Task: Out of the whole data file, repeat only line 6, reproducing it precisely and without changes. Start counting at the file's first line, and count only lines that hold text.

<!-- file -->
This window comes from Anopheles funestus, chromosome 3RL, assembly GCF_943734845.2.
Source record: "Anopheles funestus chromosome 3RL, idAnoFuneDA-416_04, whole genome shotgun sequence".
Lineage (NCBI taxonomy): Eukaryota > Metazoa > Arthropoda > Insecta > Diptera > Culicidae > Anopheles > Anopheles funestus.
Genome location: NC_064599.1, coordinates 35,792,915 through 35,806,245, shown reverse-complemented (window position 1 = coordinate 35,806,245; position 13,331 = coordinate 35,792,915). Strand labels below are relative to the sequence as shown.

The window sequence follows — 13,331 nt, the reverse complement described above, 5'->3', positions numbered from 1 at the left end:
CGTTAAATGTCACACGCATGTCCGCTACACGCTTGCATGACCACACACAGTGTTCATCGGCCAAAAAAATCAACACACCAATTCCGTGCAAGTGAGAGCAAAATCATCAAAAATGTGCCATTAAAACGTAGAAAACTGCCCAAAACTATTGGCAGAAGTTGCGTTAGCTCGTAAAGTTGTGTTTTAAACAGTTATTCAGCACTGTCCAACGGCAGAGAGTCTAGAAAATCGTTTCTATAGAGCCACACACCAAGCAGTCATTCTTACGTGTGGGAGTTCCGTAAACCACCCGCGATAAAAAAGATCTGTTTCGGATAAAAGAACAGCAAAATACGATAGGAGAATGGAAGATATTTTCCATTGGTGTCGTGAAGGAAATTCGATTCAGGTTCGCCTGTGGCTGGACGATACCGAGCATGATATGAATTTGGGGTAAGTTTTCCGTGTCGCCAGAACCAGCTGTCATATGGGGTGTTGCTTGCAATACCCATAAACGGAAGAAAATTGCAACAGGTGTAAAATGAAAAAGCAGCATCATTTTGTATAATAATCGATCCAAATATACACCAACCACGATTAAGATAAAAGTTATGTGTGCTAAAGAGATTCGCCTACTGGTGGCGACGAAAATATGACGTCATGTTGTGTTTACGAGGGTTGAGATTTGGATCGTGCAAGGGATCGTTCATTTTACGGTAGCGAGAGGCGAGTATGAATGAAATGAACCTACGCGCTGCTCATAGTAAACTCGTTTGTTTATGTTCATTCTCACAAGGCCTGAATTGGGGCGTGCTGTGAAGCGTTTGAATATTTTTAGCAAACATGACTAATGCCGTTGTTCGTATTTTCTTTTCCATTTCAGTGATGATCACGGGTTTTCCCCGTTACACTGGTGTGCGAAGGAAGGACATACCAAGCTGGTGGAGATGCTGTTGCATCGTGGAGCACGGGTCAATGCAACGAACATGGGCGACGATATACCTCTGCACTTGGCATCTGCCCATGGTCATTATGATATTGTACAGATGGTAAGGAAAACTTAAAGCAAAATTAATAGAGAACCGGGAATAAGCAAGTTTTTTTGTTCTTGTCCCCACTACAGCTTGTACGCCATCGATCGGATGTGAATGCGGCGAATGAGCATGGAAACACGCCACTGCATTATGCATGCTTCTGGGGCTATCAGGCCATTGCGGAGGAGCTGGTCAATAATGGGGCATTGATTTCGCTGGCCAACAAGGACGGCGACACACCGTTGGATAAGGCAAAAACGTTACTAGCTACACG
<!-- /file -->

CGTTAAATGTCACACGCATGTCCGCTACACGCTTGCATGACCACACACAGTGTTCATCGGCCAAAAAAATCAACACACCAATTCCGTGCAAGTGAGAGCAAAATCATCAAAAATGTGCCATTAAAACGTAGAAAACTGCCCAAAACTATTGGCAGAAGTTGCGTTAGCTCGTAAAGTTGTGTTTTAAACAGTTATTCAGCACTGTCCAACGGCAGAGAGTCTAGAAAATCGTTTCTATAGAGCCACACACCAAGCAGTCATTCTTACGTGTGGGAGTTCCGTAAACCACCCGCGATAAAAAAGATCTGTTTCGGATAAAAGAACAGCAAAATACGATAGGAGAATGGAAGATATTTTCCATTGGTGTCGTGAAGGAAATTCGATTCAGGTTCGCCTGTGGCTGGACGATACCGAGCATGATATGAATTTGGGGTAAGTTTTCCGTGTCGCCAGAACCAGCTGTCATATGGGGTGTTGCTTGCAATACCCATAAACGGAAGAAAATTGCAACAGGTGTAAAATGAAAAAGCAGCATCATTTTGTATAATAATCGATCCAAATATACACCAACCACGATTAAGATAAAAGTTATGTGTGCTAAAGAGATTCGCCTACTGGTGGCGACGAAAATATGACGTCATGTTGTGTTTACGAGGGTTGAGATTTGGATCGTGCAAGGGATCGTTCATTTTACGGTAGCGAGAGGCGAGTATGAATGAAATGAACCTACGCGCTGCTCATAGTAAACTCGTTTGTTTATGTTCATTCTCACAAGGCCTGAATTGGGGCGTGCTGTGAAGCGTTTGAATATTTTTAGCAAACATGACTAATGCCGTTGTTCGTATTTTCTTTTCCATTTCAGTGATGATCACGGGTTTTCCCCGTTACACTGGTGTGCGAAGGAAGGACATACCAAGCTGGTGGAGATGCTGTTGCATCGTGGAGCACGGGTCAATGCAACGAACATGGGCGACGATATACCTCTGCACTTGGCATCTGCCCATGGTCATTATGATATTGTACAGATGGTAAGGAAAACTTAAAGCAAAATTAATAGAGAACCGGGAATAAGCAAGTTTTTTTGTTCTTGTCCCCACTACAGCTTGTACGCCATCGATCGGATGTGAATGCGGCGAATGAGCATGGAAACACGCCACTGCATTATGCATGCTTCTGGGGCTATCAGGCCATTGCGGAGGAGCTGGTCAATAATGGGGCATTGATTTCGCTGGCCAACAAGGACGGCGACACACCGTTGGATAAGGCAAAAACGTTACTAGCTACACG